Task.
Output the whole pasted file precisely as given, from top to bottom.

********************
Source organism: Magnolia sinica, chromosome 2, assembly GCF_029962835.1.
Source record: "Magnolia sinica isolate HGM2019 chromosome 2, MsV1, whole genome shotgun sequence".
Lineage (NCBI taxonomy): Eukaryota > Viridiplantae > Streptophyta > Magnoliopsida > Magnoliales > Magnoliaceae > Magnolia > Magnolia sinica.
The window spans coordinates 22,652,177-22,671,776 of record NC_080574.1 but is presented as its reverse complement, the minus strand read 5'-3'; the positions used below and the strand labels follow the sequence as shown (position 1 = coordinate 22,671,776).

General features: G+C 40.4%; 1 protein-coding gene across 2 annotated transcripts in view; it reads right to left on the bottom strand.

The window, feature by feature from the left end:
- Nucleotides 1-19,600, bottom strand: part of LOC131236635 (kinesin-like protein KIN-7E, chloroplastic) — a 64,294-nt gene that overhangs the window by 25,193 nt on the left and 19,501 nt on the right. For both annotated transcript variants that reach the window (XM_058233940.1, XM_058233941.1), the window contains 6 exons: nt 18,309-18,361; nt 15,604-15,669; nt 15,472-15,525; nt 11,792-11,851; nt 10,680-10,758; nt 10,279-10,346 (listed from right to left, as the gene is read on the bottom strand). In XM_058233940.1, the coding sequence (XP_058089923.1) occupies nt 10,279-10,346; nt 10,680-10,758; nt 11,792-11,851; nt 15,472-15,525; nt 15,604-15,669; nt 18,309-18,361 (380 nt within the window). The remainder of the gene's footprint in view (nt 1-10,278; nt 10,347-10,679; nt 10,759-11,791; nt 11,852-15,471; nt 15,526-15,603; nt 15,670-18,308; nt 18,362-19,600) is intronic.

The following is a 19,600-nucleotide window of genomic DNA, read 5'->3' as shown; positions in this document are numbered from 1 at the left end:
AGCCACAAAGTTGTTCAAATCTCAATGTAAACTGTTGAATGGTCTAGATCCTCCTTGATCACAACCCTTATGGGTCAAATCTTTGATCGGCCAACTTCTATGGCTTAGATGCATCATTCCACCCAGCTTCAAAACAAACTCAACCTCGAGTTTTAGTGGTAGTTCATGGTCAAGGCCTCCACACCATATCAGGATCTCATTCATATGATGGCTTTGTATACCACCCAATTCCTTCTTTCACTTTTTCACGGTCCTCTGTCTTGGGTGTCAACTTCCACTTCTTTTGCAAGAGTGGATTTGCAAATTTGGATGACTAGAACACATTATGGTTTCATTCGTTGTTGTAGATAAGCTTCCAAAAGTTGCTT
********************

Source organism: Magnolia sinica, chromosome 2, assembly GCF_029962835.1.
Source record: "Magnolia sinica isolate HGM2019 chromosome 2, MsV1, whole genome shotgun sequence".
Lineage (NCBI taxonomy): Eukaryota > Viridiplantae > Streptophyta > Magnoliopsida > Magnoliales > Magnoliaceae > Magnolia > Magnolia sinica.
The window spans coordinates 22,652,177-22,671,776 of record NC_080574.1 but is presented as its reverse complement, the minus strand read 5'-3'; the positions used below and the strand labels follow the sequence as shown (position 1 = coordinate 22,671,776).

General features: G+C 40.4%; 1 protein-coding gene across 2 annotated transcripts in view; it reads right to left on the bottom strand.

The window, feature by feature from the left end:
- Nucleotides 1-19,600, bottom strand: part of LOC131236635 (kinesin-like protein KIN-7E, chloroplastic) — a 64,294-nt gene that overhangs the window by 25,193 nt on the left and 19,501 nt on the right. For both annotated transcript variants that reach the window (XM_058233940.1, XM_058233941.1), the window contains 6 exons: nt 18,309-18,361; nt 15,604-15,669; nt 15,472-15,525; nt 11,792-11,851; nt 10,680-10,758; nt 10,279-10,346 (listed from right to left, as the gene is read on the bottom strand). In XM_058233940.1, the coding sequence (XP_058089923.1) occupies nt 10,279-10,346; nt 10,680-10,758; nt 11,792-11,851; nt 15,472-15,525; nt 15,604-15,669; nt 18,309-18,361 (380 nt within the window). The remainder of the gene's footprint in view (nt 1-10,278; nt 10,347-10,679; nt 10,759-11,791; nt 11,852-15,471; nt 15,526-15,603; nt 15,670-18,308; nt 18,362-19,600) is intronic.

The following is a 19,600-nucleotide window of genomic DNA, read 5'->3' as shown; positions in this document are numbered from 1 at the left end:
AGCCACAAAGTTGTTCAAATCTCAATGTAAACTGTTGAATGGTCTAGATCCTCCTTGATCACAACCCTTATGGGTCAAATCTTTGATCGGCCAACTTCTATGGCTTAGATGCATCATTCCACCCAGCTTCAAAACAAACTCAACCTCGAGTTTTAGTGGTAGTTCATGGTCAAGGCCTCCACACCATATCAGGATCTCATTCATATGATGGCTTTGTATACCACCCAATTCCTTCTTTCACTTTTTCACGGTCCTCTGTCTTGGGTGTCAACTTCCACTTCTTTTGCAAGAGTGGATTTGCAAATTTGGATGACTAGAACACATTATGGTTTCATTCGTTGTTGTAGATAAGCTTCCAAAAGTTGCTT